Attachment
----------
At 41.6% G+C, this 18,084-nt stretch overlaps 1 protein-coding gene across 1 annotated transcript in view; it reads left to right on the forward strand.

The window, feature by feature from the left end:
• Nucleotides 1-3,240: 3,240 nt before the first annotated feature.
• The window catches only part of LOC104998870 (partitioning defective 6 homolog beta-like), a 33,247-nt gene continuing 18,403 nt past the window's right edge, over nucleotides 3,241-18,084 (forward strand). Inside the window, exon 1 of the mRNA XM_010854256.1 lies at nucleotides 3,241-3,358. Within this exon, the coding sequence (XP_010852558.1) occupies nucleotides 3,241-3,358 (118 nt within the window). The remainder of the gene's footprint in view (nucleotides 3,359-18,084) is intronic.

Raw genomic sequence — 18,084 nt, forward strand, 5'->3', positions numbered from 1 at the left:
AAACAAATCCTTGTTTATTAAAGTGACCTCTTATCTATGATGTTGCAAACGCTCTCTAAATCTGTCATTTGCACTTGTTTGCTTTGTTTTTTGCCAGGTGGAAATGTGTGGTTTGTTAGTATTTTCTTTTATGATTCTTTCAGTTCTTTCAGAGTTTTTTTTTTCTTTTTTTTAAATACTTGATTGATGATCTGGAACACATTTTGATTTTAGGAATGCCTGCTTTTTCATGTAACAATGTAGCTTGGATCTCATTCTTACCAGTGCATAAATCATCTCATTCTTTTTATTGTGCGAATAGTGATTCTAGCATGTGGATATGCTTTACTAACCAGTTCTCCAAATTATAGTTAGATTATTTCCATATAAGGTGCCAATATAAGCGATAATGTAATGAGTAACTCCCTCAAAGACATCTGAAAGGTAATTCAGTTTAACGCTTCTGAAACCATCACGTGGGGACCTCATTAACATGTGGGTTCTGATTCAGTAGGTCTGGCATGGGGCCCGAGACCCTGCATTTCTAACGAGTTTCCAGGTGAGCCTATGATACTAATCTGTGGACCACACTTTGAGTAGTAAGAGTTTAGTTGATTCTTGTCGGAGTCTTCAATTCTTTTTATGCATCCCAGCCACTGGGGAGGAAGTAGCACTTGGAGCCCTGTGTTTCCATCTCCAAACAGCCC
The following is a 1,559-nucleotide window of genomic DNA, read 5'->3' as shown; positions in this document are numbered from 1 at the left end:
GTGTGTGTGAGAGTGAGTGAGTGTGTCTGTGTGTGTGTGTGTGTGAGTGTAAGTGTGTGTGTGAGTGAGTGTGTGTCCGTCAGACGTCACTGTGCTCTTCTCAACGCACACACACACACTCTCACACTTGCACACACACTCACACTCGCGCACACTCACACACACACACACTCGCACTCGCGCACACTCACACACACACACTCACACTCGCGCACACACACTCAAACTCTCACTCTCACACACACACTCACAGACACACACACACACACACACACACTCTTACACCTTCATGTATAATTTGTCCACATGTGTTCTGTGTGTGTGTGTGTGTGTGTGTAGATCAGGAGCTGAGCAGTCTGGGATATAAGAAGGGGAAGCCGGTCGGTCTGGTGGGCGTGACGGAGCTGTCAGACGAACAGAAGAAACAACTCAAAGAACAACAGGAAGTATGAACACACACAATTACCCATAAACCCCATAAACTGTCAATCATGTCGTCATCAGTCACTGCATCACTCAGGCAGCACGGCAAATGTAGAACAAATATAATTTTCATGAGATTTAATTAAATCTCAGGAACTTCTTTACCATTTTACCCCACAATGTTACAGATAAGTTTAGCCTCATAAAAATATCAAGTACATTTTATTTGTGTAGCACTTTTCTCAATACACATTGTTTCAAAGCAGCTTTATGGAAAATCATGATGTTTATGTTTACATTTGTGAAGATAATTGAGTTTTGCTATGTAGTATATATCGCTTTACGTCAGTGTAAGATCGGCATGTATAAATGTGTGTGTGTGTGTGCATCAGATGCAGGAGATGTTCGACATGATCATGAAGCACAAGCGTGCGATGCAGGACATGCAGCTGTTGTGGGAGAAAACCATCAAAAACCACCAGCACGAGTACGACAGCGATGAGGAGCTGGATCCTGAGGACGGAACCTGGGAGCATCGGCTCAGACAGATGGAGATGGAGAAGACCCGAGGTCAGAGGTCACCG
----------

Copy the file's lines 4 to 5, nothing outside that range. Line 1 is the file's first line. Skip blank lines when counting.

• The window catches only part of LOC104998870 (partitioning defective 6 homolog beta-like), a 33,247-nt gene continuing 18,403 nt past the window's right edge, over nucleotides 3,241-18,084 (forward strand). Inside the window, exon 1 of the mRNA XM_010854256.1 lies at nucleotides 3,241-3,358. Within this exon, the coding sequence (XP_010852558.1) occupies nucleotides 3,241-3,358 (118 nt within the window). The remainder of the gene's footprint in view (nucleotides 3,359-18,084) is intronic.

Raw genomic sequence — 18,084 nt, forward strand, 5'->3', positions numbered from 1 at the left: